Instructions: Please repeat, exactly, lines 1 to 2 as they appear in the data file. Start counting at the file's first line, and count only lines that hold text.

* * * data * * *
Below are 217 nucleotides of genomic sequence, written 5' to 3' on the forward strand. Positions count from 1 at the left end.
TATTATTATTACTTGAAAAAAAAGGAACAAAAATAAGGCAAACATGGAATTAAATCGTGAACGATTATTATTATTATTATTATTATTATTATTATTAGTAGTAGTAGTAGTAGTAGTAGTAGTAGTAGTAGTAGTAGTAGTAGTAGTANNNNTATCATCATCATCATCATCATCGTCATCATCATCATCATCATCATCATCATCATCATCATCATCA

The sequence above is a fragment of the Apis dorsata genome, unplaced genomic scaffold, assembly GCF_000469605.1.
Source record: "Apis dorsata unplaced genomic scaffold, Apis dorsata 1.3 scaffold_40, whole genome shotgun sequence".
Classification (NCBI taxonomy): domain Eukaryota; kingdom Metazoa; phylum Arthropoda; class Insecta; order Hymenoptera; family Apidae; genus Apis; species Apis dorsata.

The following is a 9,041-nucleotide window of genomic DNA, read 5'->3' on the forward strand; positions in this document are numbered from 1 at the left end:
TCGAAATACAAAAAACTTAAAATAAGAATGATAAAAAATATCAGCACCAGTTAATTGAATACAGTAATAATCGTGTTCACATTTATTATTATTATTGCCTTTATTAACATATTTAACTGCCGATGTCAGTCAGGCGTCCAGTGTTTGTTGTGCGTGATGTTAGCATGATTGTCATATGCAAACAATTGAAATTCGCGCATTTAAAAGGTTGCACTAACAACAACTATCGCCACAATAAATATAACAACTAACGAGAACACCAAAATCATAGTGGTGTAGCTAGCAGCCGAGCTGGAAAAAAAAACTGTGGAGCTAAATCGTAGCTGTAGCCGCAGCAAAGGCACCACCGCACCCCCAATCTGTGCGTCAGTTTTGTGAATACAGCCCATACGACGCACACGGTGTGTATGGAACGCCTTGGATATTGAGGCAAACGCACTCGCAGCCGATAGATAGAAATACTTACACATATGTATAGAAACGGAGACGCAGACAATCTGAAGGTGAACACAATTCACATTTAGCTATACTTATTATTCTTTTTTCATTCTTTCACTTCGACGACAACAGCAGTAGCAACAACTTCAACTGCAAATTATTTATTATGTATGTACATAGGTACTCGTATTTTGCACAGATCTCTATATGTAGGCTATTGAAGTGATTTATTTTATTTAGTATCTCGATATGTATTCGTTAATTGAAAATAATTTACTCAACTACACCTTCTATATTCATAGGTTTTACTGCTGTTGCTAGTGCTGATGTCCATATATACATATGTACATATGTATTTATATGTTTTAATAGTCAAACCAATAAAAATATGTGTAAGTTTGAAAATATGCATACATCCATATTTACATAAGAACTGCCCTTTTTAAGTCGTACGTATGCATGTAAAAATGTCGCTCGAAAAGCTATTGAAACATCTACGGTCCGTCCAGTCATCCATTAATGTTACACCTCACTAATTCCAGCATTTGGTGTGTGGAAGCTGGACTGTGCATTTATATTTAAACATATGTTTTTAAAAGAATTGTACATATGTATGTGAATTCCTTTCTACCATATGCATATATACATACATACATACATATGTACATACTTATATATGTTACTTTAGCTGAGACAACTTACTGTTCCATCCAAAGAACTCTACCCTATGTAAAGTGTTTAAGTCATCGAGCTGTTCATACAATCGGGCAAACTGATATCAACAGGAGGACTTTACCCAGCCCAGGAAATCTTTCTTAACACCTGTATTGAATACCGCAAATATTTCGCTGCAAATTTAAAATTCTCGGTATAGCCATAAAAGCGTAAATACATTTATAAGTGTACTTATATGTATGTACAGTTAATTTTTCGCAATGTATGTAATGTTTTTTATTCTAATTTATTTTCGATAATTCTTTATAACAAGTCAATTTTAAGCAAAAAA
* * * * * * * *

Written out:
Below are 217 nucleotides of genomic sequence, written 5' to 3' on the forward strand. Positions count from 1 at the left end.
TATTATTATTACTTGAAAAAAAAGGAACAAAAATAAGGCAAACATGGAATTAAATCGTGAACGATTATTATTATTATTATTATTATTATTATTATTAGTAGTAGTAGTAGTAGTAGTAGTAGTAGTAGTAGTAGTAGTAGTAGTAGTANNNNTATCATCATCATCATCATCATCGTCATCATCATCATCATCATCATCATCATCATCATCATCATCA